University of California Board of Regents Chair John A. Pérez and President Janet Napolitano issued the following joint statement today (May 31):
The tragic deaths of George Floyd, countless other African Americans and people of color, as well as the justified anger and fury in ensuing protests, speak to the institutionalized racism that has plagued this country in the same way it has perpetually defined the everyday realities of individuals who face intolerance, discrimination, marginalization and bigotry.
As leaders of the largest public research university in the United States, we feel that silence is complicity: We must put an end to these incidents now. No matter how difficult, we must individually and collectively reflect on the lives lost unnecessarily, and address head on the systemic problems and challenges we all face as a society. And we must do so – unified – with a sense of urgency and unwavering commitment to end these unnecessary race-based killings and violence.
As part of our commitment to find solutions to address these issues, the University of California will take immediate action to re-examine our own practices and ensure we continue to implement the recommendations of the Presidential Task Force on Universitywide Policing that we established two years ago. We will improve the training, accountability and community relations of our university police departments.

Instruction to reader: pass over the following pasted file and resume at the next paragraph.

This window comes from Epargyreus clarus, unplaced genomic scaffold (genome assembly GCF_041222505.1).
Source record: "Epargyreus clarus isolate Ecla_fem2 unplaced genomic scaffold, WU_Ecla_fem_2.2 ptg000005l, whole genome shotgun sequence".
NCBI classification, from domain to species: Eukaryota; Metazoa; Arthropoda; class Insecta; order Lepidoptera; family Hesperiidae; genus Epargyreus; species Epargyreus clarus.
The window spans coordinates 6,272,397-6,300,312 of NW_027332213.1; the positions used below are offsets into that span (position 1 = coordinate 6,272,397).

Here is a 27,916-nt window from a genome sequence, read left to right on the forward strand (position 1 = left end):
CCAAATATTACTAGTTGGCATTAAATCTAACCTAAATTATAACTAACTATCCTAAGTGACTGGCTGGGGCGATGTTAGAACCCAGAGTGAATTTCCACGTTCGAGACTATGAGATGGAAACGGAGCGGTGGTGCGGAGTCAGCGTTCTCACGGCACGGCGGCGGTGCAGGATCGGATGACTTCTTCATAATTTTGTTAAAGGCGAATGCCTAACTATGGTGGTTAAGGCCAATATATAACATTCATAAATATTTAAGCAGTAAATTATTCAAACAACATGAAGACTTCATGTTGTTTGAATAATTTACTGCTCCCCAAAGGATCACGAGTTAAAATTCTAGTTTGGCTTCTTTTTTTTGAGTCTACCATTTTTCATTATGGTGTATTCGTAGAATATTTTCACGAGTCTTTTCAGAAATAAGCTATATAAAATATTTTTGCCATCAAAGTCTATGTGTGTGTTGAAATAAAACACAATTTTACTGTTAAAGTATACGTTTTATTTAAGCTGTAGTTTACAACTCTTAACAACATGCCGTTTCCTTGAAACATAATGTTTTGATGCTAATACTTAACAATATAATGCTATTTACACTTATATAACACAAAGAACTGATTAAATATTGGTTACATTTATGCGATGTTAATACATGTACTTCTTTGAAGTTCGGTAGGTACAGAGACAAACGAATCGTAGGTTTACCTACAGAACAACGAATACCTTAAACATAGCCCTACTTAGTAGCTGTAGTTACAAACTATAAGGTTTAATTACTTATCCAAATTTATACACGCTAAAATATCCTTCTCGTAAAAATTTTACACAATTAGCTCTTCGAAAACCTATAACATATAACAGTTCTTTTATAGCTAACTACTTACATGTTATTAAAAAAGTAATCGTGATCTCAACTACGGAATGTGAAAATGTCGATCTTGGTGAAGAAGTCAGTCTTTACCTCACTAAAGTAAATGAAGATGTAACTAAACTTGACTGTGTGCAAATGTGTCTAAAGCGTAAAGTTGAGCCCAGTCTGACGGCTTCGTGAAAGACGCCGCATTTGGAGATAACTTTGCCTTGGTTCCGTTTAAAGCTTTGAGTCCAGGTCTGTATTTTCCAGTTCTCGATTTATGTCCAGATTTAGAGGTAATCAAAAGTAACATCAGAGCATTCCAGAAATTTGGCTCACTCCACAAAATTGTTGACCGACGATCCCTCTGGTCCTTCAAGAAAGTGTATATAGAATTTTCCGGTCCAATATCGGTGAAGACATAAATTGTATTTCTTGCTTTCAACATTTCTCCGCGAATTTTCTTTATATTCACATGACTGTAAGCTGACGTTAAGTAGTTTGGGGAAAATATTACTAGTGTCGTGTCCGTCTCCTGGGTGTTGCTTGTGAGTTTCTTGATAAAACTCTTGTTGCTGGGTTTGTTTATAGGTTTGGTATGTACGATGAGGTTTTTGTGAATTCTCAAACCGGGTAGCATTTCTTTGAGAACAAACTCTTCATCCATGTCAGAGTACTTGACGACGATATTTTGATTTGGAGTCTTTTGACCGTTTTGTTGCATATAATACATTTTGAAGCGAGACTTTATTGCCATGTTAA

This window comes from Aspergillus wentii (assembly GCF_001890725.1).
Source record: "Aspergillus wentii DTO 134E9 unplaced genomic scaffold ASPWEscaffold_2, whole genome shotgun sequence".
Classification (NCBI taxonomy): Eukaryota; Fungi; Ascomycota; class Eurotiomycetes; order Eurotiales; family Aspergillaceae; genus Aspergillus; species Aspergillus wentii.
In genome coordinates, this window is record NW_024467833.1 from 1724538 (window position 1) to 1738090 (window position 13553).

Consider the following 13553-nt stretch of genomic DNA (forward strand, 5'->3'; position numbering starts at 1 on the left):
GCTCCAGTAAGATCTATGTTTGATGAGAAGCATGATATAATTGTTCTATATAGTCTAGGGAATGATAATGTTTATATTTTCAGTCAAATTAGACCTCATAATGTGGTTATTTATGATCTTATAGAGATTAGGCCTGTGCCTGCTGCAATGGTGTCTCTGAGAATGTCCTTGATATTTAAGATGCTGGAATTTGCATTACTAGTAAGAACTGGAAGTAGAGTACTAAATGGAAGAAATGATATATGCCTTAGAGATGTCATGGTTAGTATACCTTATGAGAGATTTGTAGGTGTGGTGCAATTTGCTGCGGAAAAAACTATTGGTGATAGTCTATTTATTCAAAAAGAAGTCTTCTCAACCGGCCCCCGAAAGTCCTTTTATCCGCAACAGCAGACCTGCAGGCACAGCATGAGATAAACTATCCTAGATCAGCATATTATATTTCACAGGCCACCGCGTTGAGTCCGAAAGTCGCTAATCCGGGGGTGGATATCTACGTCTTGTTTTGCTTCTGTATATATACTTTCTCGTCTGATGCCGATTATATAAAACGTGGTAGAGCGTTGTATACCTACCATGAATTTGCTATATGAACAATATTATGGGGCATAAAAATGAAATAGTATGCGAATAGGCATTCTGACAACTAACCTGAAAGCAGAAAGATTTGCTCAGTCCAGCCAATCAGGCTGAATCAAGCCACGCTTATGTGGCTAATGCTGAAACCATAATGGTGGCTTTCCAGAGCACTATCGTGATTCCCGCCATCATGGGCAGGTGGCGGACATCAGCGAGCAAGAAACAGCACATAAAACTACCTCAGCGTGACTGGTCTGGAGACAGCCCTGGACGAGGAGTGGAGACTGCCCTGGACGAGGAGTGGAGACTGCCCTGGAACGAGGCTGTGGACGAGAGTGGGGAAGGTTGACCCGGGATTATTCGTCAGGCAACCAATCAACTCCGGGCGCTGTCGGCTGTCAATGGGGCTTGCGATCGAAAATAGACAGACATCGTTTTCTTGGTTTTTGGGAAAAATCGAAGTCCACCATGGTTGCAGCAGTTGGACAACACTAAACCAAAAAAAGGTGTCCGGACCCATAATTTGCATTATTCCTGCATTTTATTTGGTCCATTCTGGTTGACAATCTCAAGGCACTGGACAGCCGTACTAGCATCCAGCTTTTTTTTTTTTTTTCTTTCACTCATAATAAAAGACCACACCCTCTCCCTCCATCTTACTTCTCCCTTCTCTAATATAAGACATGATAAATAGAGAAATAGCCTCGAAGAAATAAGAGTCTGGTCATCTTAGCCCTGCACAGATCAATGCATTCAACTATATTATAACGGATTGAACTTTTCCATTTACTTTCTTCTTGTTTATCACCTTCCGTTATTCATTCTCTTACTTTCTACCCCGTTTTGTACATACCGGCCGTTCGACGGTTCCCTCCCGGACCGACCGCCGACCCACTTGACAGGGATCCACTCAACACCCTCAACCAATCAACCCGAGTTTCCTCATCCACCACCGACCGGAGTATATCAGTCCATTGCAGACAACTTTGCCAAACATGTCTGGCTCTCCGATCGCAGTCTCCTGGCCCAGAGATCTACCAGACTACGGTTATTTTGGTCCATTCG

We must all move forward with a real and practical plan to shift our country’s trajectory: better training for police in de-escalation practices, more transparency and accountability in the discipline of officers who break rules, greater involvement by the Department of Justice with thorough investigations of law enforcement entities, and robust efforts not only to diversify police forces, but also to provide more nuanced, racially sensitive training.
We must also look to methodical, tangible and inclusive ways to restore and further foster a healthy relationship between law enforcement and the communities of color who depend on officers of the law to model both justice and compassion.
In our role as educators, researchers, and civic leaders, we must prepare our youth to participate vigorously in civic discourse and democracy. A robust civic discourse requires the truth: The killings must stop. The system must change.